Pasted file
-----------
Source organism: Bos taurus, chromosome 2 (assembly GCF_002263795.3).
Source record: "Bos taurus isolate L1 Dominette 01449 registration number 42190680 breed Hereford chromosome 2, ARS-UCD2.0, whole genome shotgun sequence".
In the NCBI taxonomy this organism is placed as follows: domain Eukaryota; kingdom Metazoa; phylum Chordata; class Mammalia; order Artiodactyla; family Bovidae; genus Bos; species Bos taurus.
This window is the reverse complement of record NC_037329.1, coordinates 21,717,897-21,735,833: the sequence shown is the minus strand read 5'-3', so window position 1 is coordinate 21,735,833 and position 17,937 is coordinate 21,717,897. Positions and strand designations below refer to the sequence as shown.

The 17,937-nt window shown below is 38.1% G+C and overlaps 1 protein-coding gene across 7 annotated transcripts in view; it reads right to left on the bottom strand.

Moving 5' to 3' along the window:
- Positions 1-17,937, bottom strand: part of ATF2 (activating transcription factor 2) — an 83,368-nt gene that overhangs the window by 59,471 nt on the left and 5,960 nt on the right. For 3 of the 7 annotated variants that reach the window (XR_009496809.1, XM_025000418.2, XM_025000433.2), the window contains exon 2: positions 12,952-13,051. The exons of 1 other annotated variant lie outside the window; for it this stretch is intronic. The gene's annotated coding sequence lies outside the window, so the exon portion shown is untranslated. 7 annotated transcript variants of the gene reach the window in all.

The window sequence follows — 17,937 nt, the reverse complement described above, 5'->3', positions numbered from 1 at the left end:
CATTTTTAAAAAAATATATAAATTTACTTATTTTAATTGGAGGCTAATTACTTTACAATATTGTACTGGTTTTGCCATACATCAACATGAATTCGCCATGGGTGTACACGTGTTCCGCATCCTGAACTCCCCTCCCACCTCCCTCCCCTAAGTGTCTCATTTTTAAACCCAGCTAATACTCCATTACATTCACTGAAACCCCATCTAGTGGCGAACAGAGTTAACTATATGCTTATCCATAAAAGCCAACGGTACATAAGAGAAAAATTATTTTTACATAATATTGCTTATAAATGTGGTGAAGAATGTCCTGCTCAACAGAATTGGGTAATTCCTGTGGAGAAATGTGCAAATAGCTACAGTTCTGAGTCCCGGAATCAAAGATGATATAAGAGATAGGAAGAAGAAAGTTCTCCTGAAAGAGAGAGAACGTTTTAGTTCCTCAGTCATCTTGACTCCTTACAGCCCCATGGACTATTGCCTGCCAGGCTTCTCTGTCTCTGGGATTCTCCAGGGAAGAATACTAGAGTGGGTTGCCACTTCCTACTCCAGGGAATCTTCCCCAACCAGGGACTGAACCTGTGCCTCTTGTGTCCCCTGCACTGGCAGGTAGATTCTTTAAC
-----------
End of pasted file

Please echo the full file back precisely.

Source organism: Bos taurus, chromosome 2 (assembly GCF_002263795.3).
Source record: "Bos taurus isolate L1 Dominette 01449 registration number 42190680 breed Hereford chromosome 2, ARS-UCD2.0, whole genome shotgun sequence".
In the NCBI taxonomy this organism is placed as follows: domain Eukaryota; kingdom Metazoa; phylum Chordata; class Mammalia; order Artiodactyla; family Bovidae; genus Bos; species Bos taurus.
This window is the reverse complement of record NC_037329.1, coordinates 21,717,897-21,735,833: the sequence shown is the minus strand read 5'-3', so window position 1 is coordinate 21,735,833 and position 17,937 is coordinate 21,717,897. Positions and strand designations below refer to the sequence as shown.

The 17,937-nt window shown below is 38.1% G+C and overlaps 1 protein-coding gene across 7 annotated transcripts in view; it reads right to left on the bottom strand.

Moving 5' to 3' along the window:
- Positions 1-17,937, bottom strand: part of ATF2 (activating transcription factor 2) — an 83,368-nt gene that overhangs the window by 59,471 nt on the left and 5,960 nt on the right. For 3 of the 7 annotated variants that reach the window (XR_009496809.1, XM_025000418.2, XM_025000433.2), the window contains exon 2: positions 12,952-13,051. The exons of 1 other annotated variant lie outside the window; for it this stretch is intronic. The gene's annotated coding sequence lies outside the window, so the exon portion shown is untranslated. 7 annotated transcript variants of the gene reach the window in all.

The window sequence follows — 17,937 nt, the reverse complement described above, 5'->3', positions numbered from 1 at the left end:
CATTTTTAAAAAAATATATAAATTTACTTATTTTAATTGGAGGCTAATTACTTTACAATATTGTACTGGTTTTGCCATACATCAACATGAATTCGCCATGGGTGTACACGTGTTCCGCATCCTGAACTCCCCTCCCACCTCCCTCCCCTAAGTGTCTCATTTTTAAACCCAGCTAATACTCCATTACATTCACTGAAACCCCATCTAGTGGCGAACAGAGTTAACTATATGCTTATCCATAAAAGCCAACGGTACATAAGAGAAAAATTATTTTTACATAATATTGCTTATAAATGTGGTGAAGAATGTCCTGCTCAACAGAATTGGGTAATTCCTGTGGAGAAATGTGCAAATAGCTACAGTTCTGAGTCCCGGAATCAAAGATGATATAAGAGATAGGAAGAAGAAAGTTCTCCTGAAAGAGAGAGAACGTTTTAGTTCCTCAGTCATCTTGACTCCTTACAGCCCCATGGACTATTGCCTGCCAGGCTTCTCTGTCTCTGGGATTCTCCAGGGAAGAATACTAGAGTGGGTTGCCACTTCCTACTCCAGGGAATCTTCCCCAACCAGGGACTGAACCTGTGCCTCTTGTGTCCCCTGCACTGGCAGGTAGATTCTTTAAC